Selon l’ONU, la population mondiale continuera à augmenter pour atteindre le nombre de 9,8 milliards en 2050. L’agriculture, qui constitue la base de la production de nos aliments, ne pourra pas alimenter toute cette population avec les méthodes actuelles. Il faudra optimiser l’utilisation de l’eau, déterminer plus finement les meilleurs dates de collectes et de semences, contrôler la qualité des sols, prévenir des risques de pollution et d’incendies… On se rend facilement compte qu’avec un outil d’aide à la décision, qui se base sur l’ensemble des données mesurées par des capteurs connectés, un agriculteur peut ainsi effectuer des actions adaptées. Il sera alors possible de produire plus efficacement tout en respectant l’environnement.
- L’assureur Groupama dirige actuellement des expérimentations en direction des agricultures pour développer des applications de prévention des incendies des fourrages et de gestion raisonnée de la ressource en eau.
Les différentes sections et exemples nous ont offert un panorama des villes de demain. Et, cela grâce à l’Internet des Objets qui apporte des solutions concrètes aux problématiques des villes d’aujourd’hui. En outre, le potentiel de l’IoT est grand, ce qui pourra faire naître de nouveaux projets encore plus innovants et stimulants.
One day at work, we were discussing the Go programming language in our work chatroom. At one point, I commented on a co-worker's slide, saying something along the lines of:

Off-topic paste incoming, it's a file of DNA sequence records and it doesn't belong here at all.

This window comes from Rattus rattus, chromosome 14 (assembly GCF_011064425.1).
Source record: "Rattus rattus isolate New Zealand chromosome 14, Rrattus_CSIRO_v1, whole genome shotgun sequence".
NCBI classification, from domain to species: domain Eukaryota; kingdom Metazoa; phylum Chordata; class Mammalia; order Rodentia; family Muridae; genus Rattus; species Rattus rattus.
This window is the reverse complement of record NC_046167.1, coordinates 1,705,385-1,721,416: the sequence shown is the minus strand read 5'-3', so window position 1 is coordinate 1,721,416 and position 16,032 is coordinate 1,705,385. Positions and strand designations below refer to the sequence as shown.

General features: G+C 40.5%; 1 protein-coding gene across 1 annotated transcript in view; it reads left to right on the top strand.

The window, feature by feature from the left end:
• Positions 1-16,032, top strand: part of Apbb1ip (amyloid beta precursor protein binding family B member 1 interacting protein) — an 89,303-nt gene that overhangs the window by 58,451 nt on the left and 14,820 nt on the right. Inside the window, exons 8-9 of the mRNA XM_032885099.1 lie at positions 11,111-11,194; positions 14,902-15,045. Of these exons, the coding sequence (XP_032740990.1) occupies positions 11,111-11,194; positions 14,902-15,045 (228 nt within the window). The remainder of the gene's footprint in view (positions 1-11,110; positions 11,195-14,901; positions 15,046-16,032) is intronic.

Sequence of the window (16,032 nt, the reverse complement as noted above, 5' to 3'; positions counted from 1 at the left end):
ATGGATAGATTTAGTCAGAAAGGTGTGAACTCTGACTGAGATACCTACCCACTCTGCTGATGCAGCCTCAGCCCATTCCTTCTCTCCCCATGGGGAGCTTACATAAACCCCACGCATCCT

"I think that's like stage three in the seven stages of becoming a Go programmer."
I’m a flight attendant. My job is to make sure passengers get from point A to point B as safely as possible, which is why I’ve been trained to handle any number of emergency situations, the kind that airlines don’t want you to think about when you’re in the air. This is why airlines create silly safety videos starring Mr. Bean or a squad of bikini-clad Sports Illustrated models. Airlines want to make you forget why I’m here, really here.
Maybe it’s because of my job that I see things most people don’t see. Take “Star Wars: The Force Awakens.” When I saw it last year, I became fixated on Rey’s long flowing vest. She wore it belted at the waist. It was pretty, maybe a little too pretty for someone who kicks ass swinging a light saber. What if it got stuck under a Storm Trooper’s boot? What if Kylo Ren wrapped it around her neck?